3 of Ghana’s sons: Pushing the Culture Through Art, Style, and Creativity
Kojo Owusu is a graphic/visual artist, mixed media, and graphic designer
“I’m Ghanaian and I’m black. I’m from everywhere.”
What is your inspiration for creating?
Women, music, bills.
When did you realize this is what you were going to do for a living/for your life?
I’ve had that three times in my life but the very first time was when I was a kid. My uncle bought me an art set at age 10 and I fell in love with it. I always loved art and I just wanted to be an artist, but having Ghanaian parents, they always want you to be something else. For that reason I decided I was going to be a computer engineer, I still don’t know what a computer engineer does.
How did your parents take to you wanting to be an artist?
They tried to keep me on the college route so I went to college. I dropped out, went back and dropped out again. The thing is though, when I was in middle school, I started working for myself. I started making t-shirts at school and my parents started seeing money to where I started paying bills. When Ghanaian parents start seeing money and seeing that you can take care of yourself they start to respect and take you serious. In spite of that, they still want you to be something else because they are not 100% sure of the unconventional route. They haven’t seen it work so its hard for them to accept.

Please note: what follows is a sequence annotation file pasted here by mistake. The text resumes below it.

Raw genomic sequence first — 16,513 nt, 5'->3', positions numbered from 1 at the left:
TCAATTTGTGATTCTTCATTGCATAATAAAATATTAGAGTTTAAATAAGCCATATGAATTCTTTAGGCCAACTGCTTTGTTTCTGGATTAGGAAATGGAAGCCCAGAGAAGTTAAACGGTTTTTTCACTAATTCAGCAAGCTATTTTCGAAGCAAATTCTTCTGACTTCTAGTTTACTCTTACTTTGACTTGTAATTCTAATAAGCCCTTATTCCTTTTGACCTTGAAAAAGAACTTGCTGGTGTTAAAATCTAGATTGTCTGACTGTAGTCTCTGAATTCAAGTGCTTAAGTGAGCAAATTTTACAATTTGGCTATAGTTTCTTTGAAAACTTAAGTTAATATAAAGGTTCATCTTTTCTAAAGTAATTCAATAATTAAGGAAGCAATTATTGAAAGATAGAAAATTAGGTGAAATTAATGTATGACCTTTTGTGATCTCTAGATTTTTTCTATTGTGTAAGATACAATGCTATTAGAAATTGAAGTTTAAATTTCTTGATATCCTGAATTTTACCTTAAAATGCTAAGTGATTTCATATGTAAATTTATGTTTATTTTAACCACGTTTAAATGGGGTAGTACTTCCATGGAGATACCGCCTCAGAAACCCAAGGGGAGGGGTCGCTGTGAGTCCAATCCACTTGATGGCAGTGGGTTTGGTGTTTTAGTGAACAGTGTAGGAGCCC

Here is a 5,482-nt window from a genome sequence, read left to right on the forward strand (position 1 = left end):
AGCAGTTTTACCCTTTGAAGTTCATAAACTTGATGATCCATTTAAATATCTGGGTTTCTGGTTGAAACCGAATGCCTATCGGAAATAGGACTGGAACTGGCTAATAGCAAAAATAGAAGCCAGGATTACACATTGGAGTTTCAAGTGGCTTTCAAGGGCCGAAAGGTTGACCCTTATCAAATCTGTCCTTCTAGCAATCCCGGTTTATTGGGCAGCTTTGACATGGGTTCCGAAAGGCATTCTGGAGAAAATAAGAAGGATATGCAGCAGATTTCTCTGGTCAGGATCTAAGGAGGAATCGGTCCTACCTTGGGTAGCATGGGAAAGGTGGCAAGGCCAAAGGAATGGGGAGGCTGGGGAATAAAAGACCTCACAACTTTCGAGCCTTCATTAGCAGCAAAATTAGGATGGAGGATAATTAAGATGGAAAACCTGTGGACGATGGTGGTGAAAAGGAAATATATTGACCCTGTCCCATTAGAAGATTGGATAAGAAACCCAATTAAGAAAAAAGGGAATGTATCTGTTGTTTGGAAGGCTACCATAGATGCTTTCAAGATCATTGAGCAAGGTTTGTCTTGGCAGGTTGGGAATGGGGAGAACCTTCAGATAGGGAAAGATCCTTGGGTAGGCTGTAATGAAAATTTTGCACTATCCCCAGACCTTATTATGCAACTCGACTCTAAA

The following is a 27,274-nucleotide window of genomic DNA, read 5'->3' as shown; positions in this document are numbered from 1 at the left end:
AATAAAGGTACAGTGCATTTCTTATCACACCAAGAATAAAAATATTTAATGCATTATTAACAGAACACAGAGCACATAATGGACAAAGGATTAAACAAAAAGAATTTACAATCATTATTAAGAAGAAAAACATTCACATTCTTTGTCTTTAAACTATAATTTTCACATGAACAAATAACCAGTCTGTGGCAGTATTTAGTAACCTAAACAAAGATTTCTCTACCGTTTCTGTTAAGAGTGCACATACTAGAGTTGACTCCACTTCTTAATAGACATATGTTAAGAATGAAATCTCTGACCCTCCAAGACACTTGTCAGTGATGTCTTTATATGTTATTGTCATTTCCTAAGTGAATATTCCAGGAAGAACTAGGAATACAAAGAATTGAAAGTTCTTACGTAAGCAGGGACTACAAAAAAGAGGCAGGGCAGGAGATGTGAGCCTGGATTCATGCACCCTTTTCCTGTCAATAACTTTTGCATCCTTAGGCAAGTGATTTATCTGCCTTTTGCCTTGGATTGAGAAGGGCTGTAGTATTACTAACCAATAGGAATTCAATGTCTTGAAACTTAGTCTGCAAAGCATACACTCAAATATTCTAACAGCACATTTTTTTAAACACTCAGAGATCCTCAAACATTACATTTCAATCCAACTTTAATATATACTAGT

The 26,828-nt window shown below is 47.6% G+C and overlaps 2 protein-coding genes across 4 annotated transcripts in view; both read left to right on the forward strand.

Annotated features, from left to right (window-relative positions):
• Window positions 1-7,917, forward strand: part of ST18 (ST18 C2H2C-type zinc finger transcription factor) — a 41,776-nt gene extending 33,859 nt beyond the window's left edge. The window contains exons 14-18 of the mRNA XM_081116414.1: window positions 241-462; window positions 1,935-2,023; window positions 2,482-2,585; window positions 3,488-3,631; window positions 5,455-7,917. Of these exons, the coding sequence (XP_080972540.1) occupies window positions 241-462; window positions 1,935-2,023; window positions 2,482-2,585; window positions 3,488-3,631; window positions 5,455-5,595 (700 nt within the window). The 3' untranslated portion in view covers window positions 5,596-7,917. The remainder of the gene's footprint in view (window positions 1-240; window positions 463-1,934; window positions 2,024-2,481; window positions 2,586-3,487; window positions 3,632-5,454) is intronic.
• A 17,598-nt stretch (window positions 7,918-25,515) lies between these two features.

Is it important to keep your culture in your art? Do you make it a requirement to include it in your art?
Not necessarily because I don’t really think about it. It comes naturally because it’s me, it’s my story. My history is diverse, I was born in Ghana and I grew up in London and the U.S., so I have very vast cultural experiences. I grew up with a lot of different people: European, Caribbean and other Africans. Everything is mixed. For example, I love Seinfeld. I can do an art piece with a Seinfeld theme and put a kente cloth on it. I especially love Costanza.
Are there any artists that inspire you or you draw inspiration from?
Yes, there’s a lot. I mostly draw inspirations from their lives, and from their work. Sometimes you see another artist work and you think, “man, I wish I did that” or you just admire their unique technique. I don’t have a style. I create based on my mood and often I see the image and I know what I want it to look like. If it doesn’t come out the way the I want it, I’ll do it over. It’s all practice.
If I was to mention the name Citizins in a conversation, what do you want to come to peoples mind? What do you want people to appreciate you for.
I just want people to live their truth. Be yourself. Know yourself, master yourself, understand yourself, allow yourself to be vulnerable, especially for men. Be able to say I fucked up, I lost, like things aren’t right, admit wrongs. Just be you. That’s as much as you can be.
Be sure to follow BFivePromotions on Instagram to check out the numerous events and updates for next year!
Interviews were conducted by Adam Smarte for OneTribeMag